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Corresponding author: Dr Rhian M. Touyz, Institute of Cardiovascular and Medical Sciences, BHF Glasgow Cardiovascular Research Centre, University of Glasgow, 126 University Place, Glasgow, United Kingdom G12 8TA. Tel.: 44(0)141 330 7775; fax: 44(0)141 330 3360.
Pathologically, arterial calcification contributes to advanced atherosclerosis (calcification of plaques) and increased vascular stiffness, leading to target organ injury in the heart, kidney, and brain through secondary microvascular damage.
Vascular calcification is associated with accumulation of calcium deposits in the vessel wall and mineralization of the internal elastic lamina and elastic fibres in the vascular media. This is a highly controlled process similar to events that regulate osteogenesis in bone cells. Factors that promote calcification include abnormalities in mineral metabolism, particularly hyperphosphatemia and hypercalcemia, which stimulate vascular smooth muscle cell (VSMC) differentiation to an osteoblastic phenotype.
Vascular calcification is an active cell-mediated response involving VSMC apoptosis and vesicle release, a shift in the balance of inhibitors and promoters of vascular calcification, and VSMC differentiation from a contractile to osteochondrogenic phenotype. This phenotypic shift requires phosphate, and the uptake of phosphate by the sodium-dependent phosphate cotransporters PiT-1 and PiT-2, which are upregulated by proinflammatory cytokines.
Molecular mechanisms regulating these events involve upregulation of transcription factors such as core-binding factor 1α (cbfa1)/runt-related transcription factor 2 (Runx2), msh homeobox 2 (MSX-2), and bone morphogenetic protein 2 (BMP-2), which are critically important in normal bone development and control the expression of osteogenic proteins, including osteocalcin, osteonectin, alkaline phosphatase, collagen-1, and bone sialoprotein.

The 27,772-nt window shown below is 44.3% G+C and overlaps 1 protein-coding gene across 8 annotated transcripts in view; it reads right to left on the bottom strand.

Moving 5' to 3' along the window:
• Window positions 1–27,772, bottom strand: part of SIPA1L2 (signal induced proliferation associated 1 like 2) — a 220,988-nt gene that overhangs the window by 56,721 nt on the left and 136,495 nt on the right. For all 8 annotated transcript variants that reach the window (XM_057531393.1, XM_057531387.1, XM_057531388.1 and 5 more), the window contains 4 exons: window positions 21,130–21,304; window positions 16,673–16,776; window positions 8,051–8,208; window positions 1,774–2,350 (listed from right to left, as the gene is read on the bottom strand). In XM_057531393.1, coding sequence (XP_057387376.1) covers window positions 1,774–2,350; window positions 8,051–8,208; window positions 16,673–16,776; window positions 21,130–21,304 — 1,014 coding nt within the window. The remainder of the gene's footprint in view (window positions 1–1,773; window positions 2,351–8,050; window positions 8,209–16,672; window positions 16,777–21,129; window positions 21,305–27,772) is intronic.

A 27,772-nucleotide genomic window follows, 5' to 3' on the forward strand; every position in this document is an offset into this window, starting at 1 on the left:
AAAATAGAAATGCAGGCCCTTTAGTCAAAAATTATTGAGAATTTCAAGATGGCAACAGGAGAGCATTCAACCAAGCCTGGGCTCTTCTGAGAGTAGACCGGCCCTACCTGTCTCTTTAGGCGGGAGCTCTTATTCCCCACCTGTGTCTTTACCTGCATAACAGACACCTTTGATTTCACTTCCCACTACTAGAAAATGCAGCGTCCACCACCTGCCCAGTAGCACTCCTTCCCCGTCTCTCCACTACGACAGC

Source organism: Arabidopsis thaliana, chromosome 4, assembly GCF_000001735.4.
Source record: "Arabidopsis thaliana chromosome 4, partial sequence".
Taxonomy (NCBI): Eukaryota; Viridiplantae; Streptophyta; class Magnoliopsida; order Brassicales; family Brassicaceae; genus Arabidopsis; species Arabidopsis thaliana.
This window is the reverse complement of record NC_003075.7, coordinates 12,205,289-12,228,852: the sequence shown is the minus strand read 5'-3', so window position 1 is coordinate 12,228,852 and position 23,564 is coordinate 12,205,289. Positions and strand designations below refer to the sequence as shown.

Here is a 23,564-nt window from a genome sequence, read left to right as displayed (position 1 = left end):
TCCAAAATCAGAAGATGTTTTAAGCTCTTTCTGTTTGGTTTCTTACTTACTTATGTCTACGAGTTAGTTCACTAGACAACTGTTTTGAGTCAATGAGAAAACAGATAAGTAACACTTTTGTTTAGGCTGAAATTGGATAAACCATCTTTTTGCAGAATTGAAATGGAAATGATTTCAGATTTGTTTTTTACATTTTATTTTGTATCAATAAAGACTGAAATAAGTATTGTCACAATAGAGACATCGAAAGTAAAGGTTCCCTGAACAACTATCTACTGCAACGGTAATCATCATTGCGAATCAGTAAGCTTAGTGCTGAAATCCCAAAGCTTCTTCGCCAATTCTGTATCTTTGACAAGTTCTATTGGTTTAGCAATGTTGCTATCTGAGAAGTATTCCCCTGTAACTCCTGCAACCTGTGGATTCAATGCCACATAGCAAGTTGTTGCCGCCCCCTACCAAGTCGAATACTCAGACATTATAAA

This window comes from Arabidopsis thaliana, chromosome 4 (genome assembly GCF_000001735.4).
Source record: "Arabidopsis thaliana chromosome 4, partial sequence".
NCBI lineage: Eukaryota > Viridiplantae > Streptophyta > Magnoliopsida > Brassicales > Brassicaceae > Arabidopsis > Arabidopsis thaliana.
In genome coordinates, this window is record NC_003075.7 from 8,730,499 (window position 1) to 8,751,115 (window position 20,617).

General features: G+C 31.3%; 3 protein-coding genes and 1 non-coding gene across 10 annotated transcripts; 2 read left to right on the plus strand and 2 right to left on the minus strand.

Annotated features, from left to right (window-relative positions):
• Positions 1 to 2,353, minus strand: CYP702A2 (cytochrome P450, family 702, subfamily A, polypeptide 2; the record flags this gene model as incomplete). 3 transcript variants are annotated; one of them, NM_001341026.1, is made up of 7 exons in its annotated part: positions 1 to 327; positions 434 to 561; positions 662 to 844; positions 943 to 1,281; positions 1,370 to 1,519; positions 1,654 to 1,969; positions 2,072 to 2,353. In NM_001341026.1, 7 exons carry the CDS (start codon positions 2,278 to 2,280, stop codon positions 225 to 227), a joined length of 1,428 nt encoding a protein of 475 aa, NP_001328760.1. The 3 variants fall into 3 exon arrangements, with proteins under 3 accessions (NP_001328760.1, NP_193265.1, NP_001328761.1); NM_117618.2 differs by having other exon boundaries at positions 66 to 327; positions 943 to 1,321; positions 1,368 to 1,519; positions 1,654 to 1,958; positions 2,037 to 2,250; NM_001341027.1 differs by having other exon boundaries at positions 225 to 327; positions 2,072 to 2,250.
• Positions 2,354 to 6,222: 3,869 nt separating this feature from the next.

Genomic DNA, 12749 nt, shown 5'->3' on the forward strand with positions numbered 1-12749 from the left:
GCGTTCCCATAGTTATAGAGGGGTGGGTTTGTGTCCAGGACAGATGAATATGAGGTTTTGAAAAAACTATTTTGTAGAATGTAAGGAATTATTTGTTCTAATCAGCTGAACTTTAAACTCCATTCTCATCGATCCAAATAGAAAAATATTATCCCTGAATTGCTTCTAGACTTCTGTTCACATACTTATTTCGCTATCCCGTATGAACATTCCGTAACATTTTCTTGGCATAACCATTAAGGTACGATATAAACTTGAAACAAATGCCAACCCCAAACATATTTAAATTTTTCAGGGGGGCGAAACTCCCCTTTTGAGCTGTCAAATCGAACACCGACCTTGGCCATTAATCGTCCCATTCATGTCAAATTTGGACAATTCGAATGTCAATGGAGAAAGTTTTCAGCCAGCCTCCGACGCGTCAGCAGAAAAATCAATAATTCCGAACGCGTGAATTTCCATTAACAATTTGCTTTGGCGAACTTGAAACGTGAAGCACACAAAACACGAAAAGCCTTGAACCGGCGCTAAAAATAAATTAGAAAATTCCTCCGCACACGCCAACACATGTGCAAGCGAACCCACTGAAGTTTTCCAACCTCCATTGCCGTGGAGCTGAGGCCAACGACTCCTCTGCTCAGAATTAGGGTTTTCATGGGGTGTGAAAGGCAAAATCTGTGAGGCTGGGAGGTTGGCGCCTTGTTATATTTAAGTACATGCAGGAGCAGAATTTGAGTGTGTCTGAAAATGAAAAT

Factors that trigger these events remain elusive, although multiple kinases including Src, phospholipase C (PLC), ERK1/2, p38 mitogen-activated protein kinase (MAPK), and protein kinase C (PKC) may be important.
mTOR is an intriguing candidate as a regulator of osteogenesis, because it is characteristically associated with cellular metabolism and longevity through its effects on cell growth, proliferation, and survival rather than on bone metabolism.
The finding that it is also instrumental in molecular processes associated with calcification of vessels is novel and may provide an interesting link between cardiovascular disease and metabolic diseases, because vascular calcification occurs in both pathologic processes.
Signalling through mTOR is complex. It is a serine/threonine kinase that belongs to the phosphatidylinositol 3-kinase (PI3K)-related kinase family and functions as an intracellular sensor for energy metabolism, nutrient availability, and cellular stresses and regulates cell growth and metabolism to adapt to environmental changes.